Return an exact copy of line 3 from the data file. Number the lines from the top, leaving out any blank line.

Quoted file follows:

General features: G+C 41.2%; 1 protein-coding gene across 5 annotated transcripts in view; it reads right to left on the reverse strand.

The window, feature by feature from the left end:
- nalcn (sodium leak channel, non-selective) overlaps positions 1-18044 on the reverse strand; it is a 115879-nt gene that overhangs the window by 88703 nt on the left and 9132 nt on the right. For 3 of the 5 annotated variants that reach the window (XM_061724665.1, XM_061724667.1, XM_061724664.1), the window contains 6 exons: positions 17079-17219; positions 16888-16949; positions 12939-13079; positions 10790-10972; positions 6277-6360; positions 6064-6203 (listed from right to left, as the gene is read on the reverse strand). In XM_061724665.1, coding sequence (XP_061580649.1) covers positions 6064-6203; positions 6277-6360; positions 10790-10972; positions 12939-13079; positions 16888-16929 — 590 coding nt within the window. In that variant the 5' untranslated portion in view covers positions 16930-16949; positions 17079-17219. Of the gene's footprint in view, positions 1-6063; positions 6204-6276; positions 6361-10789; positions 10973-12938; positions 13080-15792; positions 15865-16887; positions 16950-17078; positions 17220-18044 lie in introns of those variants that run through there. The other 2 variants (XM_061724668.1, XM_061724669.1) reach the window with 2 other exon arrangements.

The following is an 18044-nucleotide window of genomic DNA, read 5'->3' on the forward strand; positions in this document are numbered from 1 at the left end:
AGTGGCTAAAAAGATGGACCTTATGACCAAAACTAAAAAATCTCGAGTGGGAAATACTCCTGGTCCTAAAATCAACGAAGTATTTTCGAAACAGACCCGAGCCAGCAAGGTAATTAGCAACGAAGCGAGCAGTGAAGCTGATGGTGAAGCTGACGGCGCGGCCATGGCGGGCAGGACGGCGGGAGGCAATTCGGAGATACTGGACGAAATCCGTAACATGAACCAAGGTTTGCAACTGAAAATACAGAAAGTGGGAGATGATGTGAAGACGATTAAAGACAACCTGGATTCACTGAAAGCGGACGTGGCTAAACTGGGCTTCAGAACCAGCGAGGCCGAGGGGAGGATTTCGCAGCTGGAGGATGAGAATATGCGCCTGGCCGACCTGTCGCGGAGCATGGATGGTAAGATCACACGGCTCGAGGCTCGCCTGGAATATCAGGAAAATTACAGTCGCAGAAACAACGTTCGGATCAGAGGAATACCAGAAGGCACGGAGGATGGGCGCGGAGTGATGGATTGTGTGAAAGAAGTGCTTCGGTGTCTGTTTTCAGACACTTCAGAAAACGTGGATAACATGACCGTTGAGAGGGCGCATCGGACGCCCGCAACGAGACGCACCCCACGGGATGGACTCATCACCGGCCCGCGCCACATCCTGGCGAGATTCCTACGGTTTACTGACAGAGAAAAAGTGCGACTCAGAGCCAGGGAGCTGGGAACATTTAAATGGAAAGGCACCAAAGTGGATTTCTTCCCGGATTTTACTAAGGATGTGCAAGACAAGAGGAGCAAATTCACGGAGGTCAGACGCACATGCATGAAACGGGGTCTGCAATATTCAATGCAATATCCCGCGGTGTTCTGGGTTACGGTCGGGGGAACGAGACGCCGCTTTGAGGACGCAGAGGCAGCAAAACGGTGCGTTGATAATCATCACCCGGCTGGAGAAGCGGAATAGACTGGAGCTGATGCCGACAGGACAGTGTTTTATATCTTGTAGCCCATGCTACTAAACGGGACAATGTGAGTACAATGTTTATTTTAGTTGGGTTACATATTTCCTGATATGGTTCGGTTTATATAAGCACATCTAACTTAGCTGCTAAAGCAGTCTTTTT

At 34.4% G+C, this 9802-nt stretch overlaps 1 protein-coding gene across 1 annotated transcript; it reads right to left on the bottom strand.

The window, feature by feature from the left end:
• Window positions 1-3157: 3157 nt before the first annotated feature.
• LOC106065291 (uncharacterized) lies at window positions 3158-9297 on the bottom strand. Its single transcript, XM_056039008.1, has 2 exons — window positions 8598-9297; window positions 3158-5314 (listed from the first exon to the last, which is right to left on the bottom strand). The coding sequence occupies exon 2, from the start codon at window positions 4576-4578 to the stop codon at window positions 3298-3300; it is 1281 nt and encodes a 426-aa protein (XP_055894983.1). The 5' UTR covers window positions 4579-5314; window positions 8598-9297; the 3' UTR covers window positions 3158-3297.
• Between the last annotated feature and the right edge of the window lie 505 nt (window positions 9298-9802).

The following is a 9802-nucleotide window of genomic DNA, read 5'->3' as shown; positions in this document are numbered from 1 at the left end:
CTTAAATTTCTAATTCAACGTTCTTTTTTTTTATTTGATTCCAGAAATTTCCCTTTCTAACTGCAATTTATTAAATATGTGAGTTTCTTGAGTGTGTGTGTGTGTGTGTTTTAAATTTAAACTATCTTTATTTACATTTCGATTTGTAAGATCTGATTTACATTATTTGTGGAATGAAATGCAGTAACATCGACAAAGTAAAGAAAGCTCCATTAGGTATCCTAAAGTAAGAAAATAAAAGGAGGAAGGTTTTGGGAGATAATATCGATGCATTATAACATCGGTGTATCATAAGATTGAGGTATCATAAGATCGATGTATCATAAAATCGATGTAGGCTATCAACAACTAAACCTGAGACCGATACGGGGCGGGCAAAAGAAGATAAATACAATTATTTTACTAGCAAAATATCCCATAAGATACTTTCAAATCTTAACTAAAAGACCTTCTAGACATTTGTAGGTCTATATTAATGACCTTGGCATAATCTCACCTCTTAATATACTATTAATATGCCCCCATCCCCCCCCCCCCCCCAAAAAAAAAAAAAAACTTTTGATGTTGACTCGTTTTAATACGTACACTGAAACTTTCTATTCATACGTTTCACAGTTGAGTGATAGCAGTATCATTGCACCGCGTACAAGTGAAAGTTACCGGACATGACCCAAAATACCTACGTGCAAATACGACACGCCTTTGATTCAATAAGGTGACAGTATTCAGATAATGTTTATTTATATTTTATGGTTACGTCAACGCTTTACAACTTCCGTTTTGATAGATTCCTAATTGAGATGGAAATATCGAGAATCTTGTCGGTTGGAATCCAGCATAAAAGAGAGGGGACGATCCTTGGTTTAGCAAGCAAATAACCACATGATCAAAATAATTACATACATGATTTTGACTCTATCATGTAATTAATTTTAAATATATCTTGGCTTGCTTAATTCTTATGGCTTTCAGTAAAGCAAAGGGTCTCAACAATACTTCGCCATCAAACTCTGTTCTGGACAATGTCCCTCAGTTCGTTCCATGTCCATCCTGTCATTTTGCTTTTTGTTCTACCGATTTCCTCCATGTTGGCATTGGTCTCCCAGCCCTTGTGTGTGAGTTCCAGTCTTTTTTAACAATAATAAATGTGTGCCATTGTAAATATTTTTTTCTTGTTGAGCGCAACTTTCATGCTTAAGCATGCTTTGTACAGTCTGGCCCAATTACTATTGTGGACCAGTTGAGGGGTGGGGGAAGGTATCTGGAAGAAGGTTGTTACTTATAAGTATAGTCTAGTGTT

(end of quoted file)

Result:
- nalcn (sodium leak channel, non-selective) overlaps positions 1-18044 on the reverse strand; it is a 115879-nt gene that overhangs the window by 88703 nt on the left and 9132 nt on the right. For 3 of the 5 annotated variants that reach the window (XM_061724665.1, XM_061724667.1, XM_061724664.1), the window contains 6 exons: positions 17079-17219; positions 16888-16949; positions 12939-13079; positions 10790-10972; positions 6277-6360; positions 6064-6203 (listed from right to left, as the gene is read on the reverse strand). In XM_061724665.1, coding sequence (XP_061580649.1) covers positions 6064-6203; positions 6277-6360; positions 10790-10972; positions 12939-13079; positions 16888-16929 — 590 coding nt within the window. In that variant the 5' untranslated portion in view covers positions 16930-16949; positions 17079-17219. Of the gene's footprint in view, positions 1-6063; positions 6204-6276; positions 6361-10789; positions 10973-12938; positions 13080-15792; positions 15865-16887; positions 16950-17078; positions 17220-18044 lie in introns of those variants that run through there. The other 2 variants (XM_061724668.1, XM_061724669.1) reach the window with 2 other exon arrangements.